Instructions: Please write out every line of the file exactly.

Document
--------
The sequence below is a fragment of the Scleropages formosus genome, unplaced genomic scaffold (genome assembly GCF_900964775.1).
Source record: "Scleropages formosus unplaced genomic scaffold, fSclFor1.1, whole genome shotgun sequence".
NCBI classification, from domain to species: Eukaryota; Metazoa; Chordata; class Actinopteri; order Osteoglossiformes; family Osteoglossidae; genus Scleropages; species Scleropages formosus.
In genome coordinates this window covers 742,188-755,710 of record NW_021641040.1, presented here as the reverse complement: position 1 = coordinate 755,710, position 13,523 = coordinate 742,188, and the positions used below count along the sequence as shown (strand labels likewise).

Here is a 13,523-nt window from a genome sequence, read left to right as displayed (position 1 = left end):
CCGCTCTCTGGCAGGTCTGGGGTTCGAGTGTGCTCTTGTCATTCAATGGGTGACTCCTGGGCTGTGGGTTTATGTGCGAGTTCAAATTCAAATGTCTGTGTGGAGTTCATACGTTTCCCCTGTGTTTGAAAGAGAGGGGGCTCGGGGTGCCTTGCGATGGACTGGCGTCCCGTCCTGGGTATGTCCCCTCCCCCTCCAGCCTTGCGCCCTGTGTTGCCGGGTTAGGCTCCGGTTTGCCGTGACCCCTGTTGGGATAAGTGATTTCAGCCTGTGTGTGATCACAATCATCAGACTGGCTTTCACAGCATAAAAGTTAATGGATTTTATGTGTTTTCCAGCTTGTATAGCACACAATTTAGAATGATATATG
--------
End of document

The sequence below is a fragment of the Scleropages formosus genome, unplaced genomic scaffold (genome assembly GCF_900964775.1).
Source record: "Scleropages formosus unplaced genomic scaffold, fSclFor1.1, whole genome shotgun sequence".
NCBI classification, from domain to species: Eukaryota; Metazoa; Chordata; class Actinopteri; order Osteoglossiformes; family Osteoglossidae; genus Scleropages; species Scleropages formosus.
In genome coordinates this window covers 742,188-755,710 of record NW_021641040.1, presented here as the reverse complement: position 1 = coordinate 755,710, position 13,523 = coordinate 742,188, and the positions used below count along the sequence as shown (strand labels likewise).

Here is a 13,523-nt window from a genome sequence, read left to right as displayed (position 1 = left end):
CCGCTCTCTGGCAGGTCTGGGGTTCGAGTGTGCTCTTGTCATTCAATGGGTGACTCCTGGGCTGTGGGTTTATGTGCGAGTTCAAATTCAAATGTCTGTGTGGAGTTCATACGTTTCCCCTGTGTTTGAAAGAGAGGGGGCTCGGGGTGCCTTGCGATGGACTGGCGTCCCGTCCTGGGTATGTCCCCTCCCCCTCCAGCCTTGCGCCCTGTGTTGCCGGGTTAGGCTCCGGTTTGCCGTGACCCCTGTTGGGATAAGTGATTTCAGCCTGTGTGTGATCACAATCATCAGACTGGCTTTCACAGCATAAAAGTTAATGGATTTTATGTGTTTTCCAGCTTGTATAGCACACAATTTAGAATGATATATG